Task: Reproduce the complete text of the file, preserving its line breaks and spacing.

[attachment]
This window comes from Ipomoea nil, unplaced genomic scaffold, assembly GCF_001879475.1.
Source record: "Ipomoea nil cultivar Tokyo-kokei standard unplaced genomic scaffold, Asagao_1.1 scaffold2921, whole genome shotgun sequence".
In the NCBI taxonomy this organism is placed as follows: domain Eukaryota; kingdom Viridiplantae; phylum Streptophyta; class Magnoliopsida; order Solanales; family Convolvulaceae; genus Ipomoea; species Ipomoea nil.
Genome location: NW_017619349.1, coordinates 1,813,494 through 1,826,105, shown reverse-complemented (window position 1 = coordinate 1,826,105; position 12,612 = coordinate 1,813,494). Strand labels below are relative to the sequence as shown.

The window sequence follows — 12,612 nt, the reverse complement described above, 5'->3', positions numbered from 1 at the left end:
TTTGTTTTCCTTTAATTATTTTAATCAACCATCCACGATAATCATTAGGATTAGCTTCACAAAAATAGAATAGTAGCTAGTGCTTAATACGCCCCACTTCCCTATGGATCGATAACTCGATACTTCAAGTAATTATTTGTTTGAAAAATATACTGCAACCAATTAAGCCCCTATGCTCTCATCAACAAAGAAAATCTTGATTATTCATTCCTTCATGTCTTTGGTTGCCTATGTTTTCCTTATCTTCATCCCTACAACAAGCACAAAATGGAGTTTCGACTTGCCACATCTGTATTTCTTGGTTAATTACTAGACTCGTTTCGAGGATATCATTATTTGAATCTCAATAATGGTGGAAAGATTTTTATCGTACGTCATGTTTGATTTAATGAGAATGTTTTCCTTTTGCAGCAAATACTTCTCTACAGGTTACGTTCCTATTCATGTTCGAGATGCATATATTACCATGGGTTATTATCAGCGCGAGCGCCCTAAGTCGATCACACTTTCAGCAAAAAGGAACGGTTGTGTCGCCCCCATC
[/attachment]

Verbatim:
This window comes from Ipomoea nil, unplaced genomic scaffold, assembly GCF_001879475.1.
Source record: "Ipomoea nil cultivar Tokyo-kokei standard unplaced genomic scaffold, Asagao_1.1 scaffold2921, whole genome shotgun sequence".
In the NCBI taxonomy this organism is placed as follows: domain Eukaryota; kingdom Viridiplantae; phylum Streptophyta; class Magnoliopsida; order Solanales; family Convolvulaceae; genus Ipomoea; species Ipomoea nil.
Genome location: NW_017619349.1, coordinates 1,813,494 through 1,826,105, shown reverse-complemented (window position 1 = coordinate 1,826,105; position 12,612 = coordinate 1,813,494). Strand labels below are relative to the sequence as shown.

The window sequence follows — 12,612 nt, the reverse complement described above, 5'->3', positions numbered from 1 at the left end:
TTTGTTTTCCTTTAATTATTTTAATCAACCATCCACGATAATCATTAGGATTAGCTTCACAAAAATAGAATAGTAGCTAGTGCTTAATACGCCCCACTTCCCTATGGATCGATAACTCGATACTTCAAGTAATTATTTGTTTGAAAAATATACTGCAACCAATTAAGCCCCTATGCTCTCATCAACAAAGAAAATCTTGATTATTCATTCCTTCATGTCTTTGGTTGCCTATGTTTTCCTTATCTTCATCCCTACAACAAGCACAAAATGGAGTTTCGACTTGCCACATCTGTATTTCTTGGTTAATTACTAGACTCGTTTCGAGGATATCATTATTTGAATCTCAATAATGGTGGAAAGATTTTTATCGTACGTCATGTTTGATTTAATGAGAATGTTTTCCTTTTGCAGCAAATACTTCTCTACAGGTTACGTTCCTATTCATGTTCGAGATGCATATATTACCATGGGTTATTATCAGCGCGAGCGCCCTAAGTCGATCACACTTTCAGCAAAAAGGAACGGTTGTGTCGCCCCCATC